The GOP can still fight Oba­macare

The Washington Times Weekly - - Commentary - By Michael Taube

The im­por­tant eco­nomic im­pli­ca­tions of Oba­macare, Pres­i­dent Obama’s costly na­tional health care plan, are be­ing de­bated in the court of pub­lic opin­ion. Yet the equally im­por­tant po­lit­i­cal im­pli­ca­tions are only now be­gin­ning to rise to the sur­face.

While it’s true many Democrats (and a few Repub­li­cans) have long sup­ported health care re­form, it was rarely seen as a po­lit­i­cal strat­egy. The rhetoric usu­ally re­volved around lighter­sound­ing terms such as “ac­ces­si­bil­ity” and “af­ford­abil­ity.” De­pend­ing on state de­mo­graph­ics and the po­lit­i­cal cli­mate, th­ese terms were wisely in­cluded in cam­paign lit­er­a­ture and de­bates to show com­mit­ment to qual­ity health care for all Amer­i­cans. In re­al­ity, the sta­tus quo was main­tained by both the elephant and the don­key. That was then, and this is now. Democrats were em­bold­ened by the pres­i­dent’s health care plan, the Pa­tient Pro­tec­tion and Af­ford­able Care Act (PPACA). When it was signed into law on March 23, 2010, the PPACA evolved into its cur­rent moniker, Oba­macare, and the left’s po­lit­i­cal strat­egy dra­mat­i­cally shifted from rhetoric to ac­tion.

Sure, the po­lit­i­cal lan­guage still in­cluded “ac­ces­si­bil­ity” and “af­ford­abil­ity.” It also em­pha­sized “pro­tec­tion” (of Amer­i­cans, as well as Medi­care and Med­i­caid) and “fair­ness” (to re­duce in­equal­i­ties in the sys­tem). Var­i­ous de­mo­graphic groups, in­clud­ing se­niors, mi­nori­ties, lib­er­als and women, were ini­tially tar­geted. Over time, the un­der­ly­ing po­lit­i­cal mes­sage was sold on a wider ba­sis to all Amer­i­cans.

The Demo­cratic po­si­tion is non­sense. Oba­macare will re­port­edly cost tax­pay­ers $1 tril­lion, and will surely be a fi­nan­cial bur­den for fu­ture gen­er­a­tions. It will in­crease government in­flu­ence over vir­tu­ally ev­ery as­pect of health care. Choice for con­sumers will be dra­mat­i­cally re­duced. The ex­ten­sive phase-in pe­riod be­tween 2014 and 2020 will serve as a con­stant source of con­fu­sion. Busi­nesses will be crushed un­der the weight of this 2,700-page doc­u­ment. An es­ti­mated 80,000 jobs will be lost, ac­cord­ing to the Con­gres­sional Bud­get Of­fice. More­over, re­gard­less of po­lit­i­cal pos­tur­ing, Medi­care and Med­i­caid won’t be the same — and ob­vi­ously can’t be the same due to the litany of new rules and reg­u­la­tions.

Repub­li­can op­po­si­tion to Oba­macare had some pos­i­tive po­lit­i­cal ef­fect. A Reuters-Ip­sos poll in June 2012 showed 56 per­cent of Amer­i­cans sur­veyed were against it. To be sure, there was an un­sur­pris­ing po­lit­i­cal di­vide: 86 per­cent of Repub­li­cans op­posed it, whereas only 25 per­cent of gov­er­nors in (mostly) red states have come up with a dif­fer­ent strat­egy. Louisiana’s Bobby Jin­dal, Texas’ Rick Perry, Ohio’s John Ka­sich and Wis­con­sin’s Scott Walker, among oth­ers, “have de­cided it’s bet­ter to have Oba­macare forced on them than to le­git­imize it by set­ting up their own ex­changes, even if that means em­pow­er­ing the fed­eral government at the ex­pense of the states.” Maine Gov. Paul LePage’s com­ments to Bloomberg,

An es­ti­mated 80,000 jobs will be lost, ac­cord­ing to the Con­gres­sional

Bud­get Of­fice. More­over, re­gard­less of po­lit­i­cal pos­tur­ing, Medi­care and Med­i­caid won’t be the same — and ob­vi­ously can’t

be the same due to the litany of new rules and reg­u­la­tions.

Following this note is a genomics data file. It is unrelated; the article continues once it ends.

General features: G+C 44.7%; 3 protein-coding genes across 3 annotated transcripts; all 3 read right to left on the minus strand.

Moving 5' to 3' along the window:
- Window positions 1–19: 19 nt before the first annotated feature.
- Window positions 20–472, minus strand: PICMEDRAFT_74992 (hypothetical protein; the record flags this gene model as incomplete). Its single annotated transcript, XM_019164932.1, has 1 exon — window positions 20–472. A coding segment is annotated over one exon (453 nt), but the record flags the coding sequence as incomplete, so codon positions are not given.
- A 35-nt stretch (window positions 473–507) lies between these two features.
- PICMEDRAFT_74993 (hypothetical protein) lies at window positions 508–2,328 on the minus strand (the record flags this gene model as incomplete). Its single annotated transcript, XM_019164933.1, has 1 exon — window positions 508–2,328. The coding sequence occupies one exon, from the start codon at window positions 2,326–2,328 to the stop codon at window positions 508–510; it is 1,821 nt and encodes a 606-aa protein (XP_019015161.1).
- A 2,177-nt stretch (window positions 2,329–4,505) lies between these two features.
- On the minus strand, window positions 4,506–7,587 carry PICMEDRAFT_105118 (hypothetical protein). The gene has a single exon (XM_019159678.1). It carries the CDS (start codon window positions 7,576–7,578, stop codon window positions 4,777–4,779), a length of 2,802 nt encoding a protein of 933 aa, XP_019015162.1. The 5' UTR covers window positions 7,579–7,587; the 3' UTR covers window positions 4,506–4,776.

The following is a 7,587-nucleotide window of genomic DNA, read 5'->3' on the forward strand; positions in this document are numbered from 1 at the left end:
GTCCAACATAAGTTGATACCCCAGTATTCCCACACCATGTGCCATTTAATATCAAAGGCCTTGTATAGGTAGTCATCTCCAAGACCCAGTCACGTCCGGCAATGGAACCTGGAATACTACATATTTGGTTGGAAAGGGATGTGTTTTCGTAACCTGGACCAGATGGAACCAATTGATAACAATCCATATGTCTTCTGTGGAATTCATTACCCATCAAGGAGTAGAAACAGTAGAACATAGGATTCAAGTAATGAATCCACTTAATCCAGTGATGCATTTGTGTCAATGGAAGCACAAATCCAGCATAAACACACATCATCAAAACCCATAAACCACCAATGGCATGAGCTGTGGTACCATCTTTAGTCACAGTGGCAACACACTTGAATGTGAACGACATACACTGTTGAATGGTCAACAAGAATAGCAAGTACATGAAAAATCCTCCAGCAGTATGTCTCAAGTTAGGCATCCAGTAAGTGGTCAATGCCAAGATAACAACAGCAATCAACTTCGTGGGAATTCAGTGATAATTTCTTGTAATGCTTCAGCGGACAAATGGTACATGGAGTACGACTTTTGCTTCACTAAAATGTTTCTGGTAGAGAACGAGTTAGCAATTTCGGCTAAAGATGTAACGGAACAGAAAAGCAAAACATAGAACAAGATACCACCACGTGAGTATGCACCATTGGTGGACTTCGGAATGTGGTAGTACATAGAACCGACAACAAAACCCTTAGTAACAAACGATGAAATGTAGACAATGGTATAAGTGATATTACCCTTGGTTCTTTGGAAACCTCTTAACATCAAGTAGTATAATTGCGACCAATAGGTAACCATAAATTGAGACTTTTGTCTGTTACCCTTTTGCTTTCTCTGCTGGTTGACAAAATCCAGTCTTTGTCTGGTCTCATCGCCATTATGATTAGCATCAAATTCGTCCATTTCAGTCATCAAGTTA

Democrats felt the same. That said, the gen­eral con­sen­sus was Oba­macare wouldn’t fix health care in an ad­e­quate fash­ion, and that real re­form was nec­es­sary.

Un­for­tu­nately, that’s not go­ing to hap­pen. Mr. Obama was elected to a sec­ond term, and Oba­macare will be­come a re­al­ity. Mean­while, there’s a new chap­ter be­ing writ­ten in the pol­i­tics of Oba­macare that could end up hav­ing worse im­pli­ca­tions for Amer­i­cans — and in­ter­est­ingly, for the GOP’s fu­ture.

Politico’s Jonathan Allen re­cently noted some 19 Repub­li­can reprinted by Mr. Allen, were eye­open­ing: “I’m not lift­ing a fin­ger. We’re not go­ing to get in­volved. We’re go­ing to let Mr. Obama do a fed­eral ex­change. It’s his bill.”

Thus, var­i­ous Repub­li­can lead­ers will use the po­lit­i­cal tac­tic of blam­ing the White House for forc­ing this is­sue. They will main­tain their hands are tied with re­spect to Oba­macare. They will also ap­peal to vot­ers to keep them in of­fice to watch over this health care mon­ster they’re re­fus­ing to slay.

What’s next? GOP lead­ers from red states on the verge of be­com­ing blue states hold­ing their tongues to pro­tect their ca­reers? Mod­er­ate Repub­li­cans us­ing this non-ex­change ex­change to dis­tin­guish them­selves from more vo­cal con­ser­va­tive Repub­li­cans and Tea Party sup­port­ers?

This is a ter­ri­ble move. As some­one who lives in a coun­try with a uni­ver­sal health care sys­tem that has badly de­clined in re­cent decades, I can say with author­ity that main­tain­ing ra­dio si­lence about Oba­macare is go­ing to back­fire.

The eco­nomic cost of im­ple­ment­ing it will be huge, but the eco­nomic and po­lit­i­cal costs of sit­ting back and do­ing noth­ing could be im­mense. This won’t help the Repub­li­can Party, the coun­try or the Amer­i­can peo­ple.

Hence, red- and blue-state Repub­li­cans must con­tinue to op­pose it vig­or­ously and point out the costs to tax­pay­ers and lon­glast­ing eco­nomic dam­age at ev­ery turn. Once Oba­macare is in place, it will be in­cred­i­bly dif­fi­cult to ever re­move it. At that point, the GOP’s po­lit­i­cal bat­tle to pro­tect health care will be ef­fec­tively over. Michael Taube is a former speech­writer for Cana­dian Prime Min­is­ter Stephen Harper and a colum­nist with The Washington Times.

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